Osa Birds monitors bird population tendencies to detect possible species declines over time. We collaborate with public agencies, non-governmental organizations working to achieve similar objectives, and interested parties to develop conservation management strategies for species protection over the long term.
Our Avian Monitoring program takes us around the Osa Peninsula to over 13 distinct ecosystems to include primary and secondary tropical and premontane wet forests (Holdridge Life Zones for the Osa), tidal mangroves, middle elevation and sea level riparian watersheds, lagoons, ephemeral swamps and more.
Our primary objectives are to establish a baseline of bird presence within each ecosystem and vegetation type and continue long-term monitoring of resident and migratory bird populations. Longer term objectives are to determine 1) species abundance, density or occupancy for target species, 2) changes in abundance, density or occupancy of target species over time, and 3) changes in species composition in managed areas. We work with land owners to develop adaptive management strategies for target birds and/or birds of conservation concern and collaborate with local and international partners to mitigate species declines.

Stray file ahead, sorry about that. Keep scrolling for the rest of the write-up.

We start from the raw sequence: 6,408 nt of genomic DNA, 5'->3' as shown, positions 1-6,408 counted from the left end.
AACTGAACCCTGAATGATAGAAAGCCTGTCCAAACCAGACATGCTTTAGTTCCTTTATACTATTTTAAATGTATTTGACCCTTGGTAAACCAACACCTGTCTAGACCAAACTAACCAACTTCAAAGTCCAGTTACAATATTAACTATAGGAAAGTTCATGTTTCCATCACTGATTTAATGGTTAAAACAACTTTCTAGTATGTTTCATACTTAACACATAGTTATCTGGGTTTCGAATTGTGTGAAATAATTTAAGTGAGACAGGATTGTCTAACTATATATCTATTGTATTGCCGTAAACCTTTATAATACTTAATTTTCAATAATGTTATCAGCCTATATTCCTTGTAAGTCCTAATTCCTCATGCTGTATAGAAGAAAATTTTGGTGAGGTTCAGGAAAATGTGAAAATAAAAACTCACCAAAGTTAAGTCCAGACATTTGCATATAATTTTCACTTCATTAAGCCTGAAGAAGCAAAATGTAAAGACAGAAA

Neotropical Migratory Birds
Migratory birds are of considerable concern in our monitoring efforts. Several species are considered to be in decline throughout their range, and it is one of Osa Birds primary goals to bring attention to those species that over-winter in Costa Rica, and specifically in and around the Osa Peninsula by looking at factors that may be limiting migratory bird populations through our monitoring efforts and applied research program.
Finca Ajo Negro: SINAC-ACOSA’s Finca Ajo Negro located within the Golfo Dulce Forest Reserve just north or Rincón de Osa works with Osa Birds to develop long term avian monitoring and capacity building. As part of an overall project to develop an Arboretum and establish a trail system within the diverse primary and secondary property, we developed a baseline database of migratory and resident birds located throughout 3 distinct habitat types. SINAC-ACOSA and the Universidad Técnica Nacional student Angie Acevedo set this project into motion to develop line transects along developed trails for avian monitoring which will also be used for various monitoring efforts of mammals, plants and invertebrates, and used as access areas for visitors to the property.
Angie Acevedo Loría, is a forestry and wildlife management student at the Universidad Técnica Nacional, sede Atenas, Alajuela. Though her main interests are mammals and plants, Angie worked hard to design trails for avian monitoring and visitor access within Finca Ajo Negro of the Golfo Dulce Forest Reserve. We want to thank Angie and her co-workers at SINAC and the Universidad Técnica for all their hard work fantastic results!
*We report bird observations for the peninsula to eBird (Cornell’s Lab of Ornithology), and Audubon Society websites.